How Minister Bruton’s new proposals would intensify breaches of absolute human rights
The Minister for Education Richard Bruton has outlined four options in relation to an Admissions School Policy. None of the Options that he outlined comply with Ireland’s Human Rights obligations, and Option 4 would undermine those rights further.
Children have a human right to access to their local school without religious discrimination, and to access a neutral studying environment without religious influence. None of the four options outlined will give parents and their children these basic human rights.
One of the General Principles of the European Court in the relation to the rights of parents in the education system is that the ‘right to respect’ for parents convictions is an absolute right, and not to be balanced against the rights of others or one that can be gradually achieved. The purpose of publicly funded National Schools with a Catholic ethos is to evangelise. That is their mission.
Evangelising children from minorities while they are accessing education does not constitute respect for their parents’ convictions. The Minister is balancing the desire of some parents to a religious education against the rights of minorities, and claiming that he is aiming for the greatest good for the greatest number. What is happening is that he is aiming to fulfil the desire of the greatest number of parents at the cost of the rights of minorities.
Atheist Ireland, along with our colleagues in Evangelical Alliance Ireland and the Ahmadiyya Muslim Community of Ireland, will engage with the Minister’s consultation process to voice our opposition. We are hoping that the Irish Human Rights & Equality Commission and the Ombudsman for Children can also help campaign against these Options.
We will also be writing to the Council of Europe Commissioner for Human Rights, who we recently met to discuss religious discrimination in Irish schools. He said that he had never seen anything like the Irish school system, and said that the schools were holding the state hostage.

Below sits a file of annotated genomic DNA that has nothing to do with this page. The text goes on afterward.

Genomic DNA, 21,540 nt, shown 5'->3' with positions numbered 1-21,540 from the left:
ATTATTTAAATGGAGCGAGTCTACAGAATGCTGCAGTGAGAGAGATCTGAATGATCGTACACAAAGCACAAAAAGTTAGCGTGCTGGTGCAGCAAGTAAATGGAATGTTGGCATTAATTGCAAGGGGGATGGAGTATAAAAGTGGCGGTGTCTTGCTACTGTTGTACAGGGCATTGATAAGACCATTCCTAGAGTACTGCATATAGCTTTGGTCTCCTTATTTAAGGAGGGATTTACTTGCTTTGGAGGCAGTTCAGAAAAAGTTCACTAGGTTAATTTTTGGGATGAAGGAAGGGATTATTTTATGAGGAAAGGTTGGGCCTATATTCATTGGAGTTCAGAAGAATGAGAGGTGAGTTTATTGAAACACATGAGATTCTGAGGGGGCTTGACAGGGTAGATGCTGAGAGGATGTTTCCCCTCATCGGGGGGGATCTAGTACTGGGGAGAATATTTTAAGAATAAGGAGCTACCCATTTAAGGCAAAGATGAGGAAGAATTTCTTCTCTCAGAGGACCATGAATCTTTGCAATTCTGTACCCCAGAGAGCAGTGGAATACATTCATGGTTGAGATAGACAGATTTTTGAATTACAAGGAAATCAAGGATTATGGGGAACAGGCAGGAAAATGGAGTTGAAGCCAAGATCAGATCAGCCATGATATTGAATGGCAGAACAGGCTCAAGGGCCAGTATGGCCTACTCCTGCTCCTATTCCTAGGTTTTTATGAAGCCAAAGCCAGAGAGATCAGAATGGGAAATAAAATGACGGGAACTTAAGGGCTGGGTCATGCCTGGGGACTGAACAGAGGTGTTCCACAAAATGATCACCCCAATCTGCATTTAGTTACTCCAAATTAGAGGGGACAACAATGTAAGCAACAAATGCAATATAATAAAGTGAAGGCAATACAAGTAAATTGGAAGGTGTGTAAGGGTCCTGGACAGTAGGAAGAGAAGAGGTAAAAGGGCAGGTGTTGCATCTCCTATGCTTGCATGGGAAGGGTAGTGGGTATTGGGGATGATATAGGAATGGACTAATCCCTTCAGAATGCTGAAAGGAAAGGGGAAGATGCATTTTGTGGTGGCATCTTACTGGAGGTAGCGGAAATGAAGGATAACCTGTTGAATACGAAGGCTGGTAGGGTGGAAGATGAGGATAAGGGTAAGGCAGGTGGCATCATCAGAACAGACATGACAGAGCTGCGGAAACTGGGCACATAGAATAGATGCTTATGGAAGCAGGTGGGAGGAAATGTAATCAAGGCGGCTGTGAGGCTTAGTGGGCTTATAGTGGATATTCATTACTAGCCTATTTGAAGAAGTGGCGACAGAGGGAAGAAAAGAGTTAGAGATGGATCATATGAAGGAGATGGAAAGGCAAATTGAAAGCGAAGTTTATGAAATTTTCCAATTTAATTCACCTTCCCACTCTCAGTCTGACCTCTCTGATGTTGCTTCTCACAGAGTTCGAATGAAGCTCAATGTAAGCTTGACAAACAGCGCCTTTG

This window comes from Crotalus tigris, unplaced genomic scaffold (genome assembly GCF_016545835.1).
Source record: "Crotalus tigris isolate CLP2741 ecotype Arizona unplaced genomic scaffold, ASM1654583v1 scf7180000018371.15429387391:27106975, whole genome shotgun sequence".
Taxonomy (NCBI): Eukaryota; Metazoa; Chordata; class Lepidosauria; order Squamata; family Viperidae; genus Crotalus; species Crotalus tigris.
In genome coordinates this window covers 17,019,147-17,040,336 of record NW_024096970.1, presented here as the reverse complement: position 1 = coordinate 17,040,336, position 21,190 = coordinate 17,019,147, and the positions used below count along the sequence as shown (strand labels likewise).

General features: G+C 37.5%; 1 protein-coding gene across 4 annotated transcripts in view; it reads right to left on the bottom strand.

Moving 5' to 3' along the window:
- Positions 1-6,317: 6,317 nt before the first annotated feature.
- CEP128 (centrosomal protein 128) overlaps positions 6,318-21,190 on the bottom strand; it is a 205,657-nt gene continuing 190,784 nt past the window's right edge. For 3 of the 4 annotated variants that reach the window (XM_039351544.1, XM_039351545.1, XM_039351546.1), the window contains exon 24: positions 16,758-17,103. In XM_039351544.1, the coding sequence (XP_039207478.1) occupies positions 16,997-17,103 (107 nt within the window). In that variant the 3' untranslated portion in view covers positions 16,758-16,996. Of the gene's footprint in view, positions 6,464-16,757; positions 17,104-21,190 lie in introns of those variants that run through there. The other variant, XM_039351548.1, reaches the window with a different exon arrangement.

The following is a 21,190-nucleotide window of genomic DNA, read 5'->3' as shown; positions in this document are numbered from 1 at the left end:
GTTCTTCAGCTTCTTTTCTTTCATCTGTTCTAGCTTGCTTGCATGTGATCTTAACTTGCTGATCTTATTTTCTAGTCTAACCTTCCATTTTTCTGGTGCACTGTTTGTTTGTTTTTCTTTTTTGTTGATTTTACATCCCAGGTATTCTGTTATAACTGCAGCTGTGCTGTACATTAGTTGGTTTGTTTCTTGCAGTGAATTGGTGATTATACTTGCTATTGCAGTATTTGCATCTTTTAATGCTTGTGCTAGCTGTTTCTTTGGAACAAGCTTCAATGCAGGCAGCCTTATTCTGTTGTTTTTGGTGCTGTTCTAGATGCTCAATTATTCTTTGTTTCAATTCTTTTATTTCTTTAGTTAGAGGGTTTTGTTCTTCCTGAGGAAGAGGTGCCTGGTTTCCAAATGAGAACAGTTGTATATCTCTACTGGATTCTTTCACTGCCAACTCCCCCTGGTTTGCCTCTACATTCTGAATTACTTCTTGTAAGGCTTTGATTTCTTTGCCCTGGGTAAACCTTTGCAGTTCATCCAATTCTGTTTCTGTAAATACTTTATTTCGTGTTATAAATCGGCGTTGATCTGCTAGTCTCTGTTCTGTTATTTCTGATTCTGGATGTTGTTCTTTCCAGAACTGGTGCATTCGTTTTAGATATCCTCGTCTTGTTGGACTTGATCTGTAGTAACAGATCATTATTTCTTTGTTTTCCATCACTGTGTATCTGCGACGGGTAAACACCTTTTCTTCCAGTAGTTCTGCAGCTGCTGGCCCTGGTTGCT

Minister Bruton is undermining the rights of minorities
Minister Bruton expresses concern for the rights of religious minorities, but what he means by this is the rights of institutional bodies of certain religious minorities to run schools, and the desires of some religious minority parents. He elevates these institutional interests and personal desires ahead of the Constitutional and human rights of freedom of conscience, religion and belief of actual individual members of religious and non religious minorities.
The tone and language of the Minister’s speech clearly shows that the Minister intends to continue to support an education system that undermines the rights of minorities. This is not a step forward, but a step to further entrench the disrespect the State has for the rights of atheist, secular and religious minority parents and their children.
The Minister wants us all to accept that he is doing something positive, when he is putting forward options for discussion that would make the situation worse for atheists and members of minority religions.
Human rights breaches are more than ‘a disadvantage’
The Minister stated that:
“Parents are recognised by our Constitution as the primary educators of their children. I believe that a desire on behalf of religious parents to educate their children in their faith is welcome and should be respected. This principle is reflected in the Programme for Government. Equally, however, I believe that non-religious parents or parents of minority religions should not be unfairly disadvantaged in seeking to admit their children to their local publicly-funded school.”
So the Minister has said that the desire of religious parents should not disadvantage minorities. But religious discrimination in access and the evangelising of minorities is not just a disadvantage. It breaches the Constitutional and Human Rights of parents and their children, and undermines religious freedom and the rights of parents.
Despite ten Recommendations from the United Nations and Council of Europe the Minister for Education, Richard Bruton, is saying that minorities are at a disadvantage to the desire of religious parents. Is the Minister serious? Does he really believe that religious discrimination, and the evangelising of minorities in the education system is just a disadvantage?
Does the Constitutional and Human Rights of minorities not register with the Minister? Given that he knows about these ten Recommendations to secure the rights of minorities in the education system, how could Minister Bruton even put these plans forward as Options?
Not only has he ignored the UN and Council of Europe with these Options, but he has also ignored the Recommendations of the Irish Human Rights and Equality Commission and the Ombudsman for Children, both of which are statutory bodies.
The Minister’s Option Four breaches human rights
Let us look at the Minister’s Option Four, and the comments of the Minister in relation to it. Option 4 is that the religious discrimination in access to schools would be removed, but that parents would be required to sign a document that they supported the ethos of the school.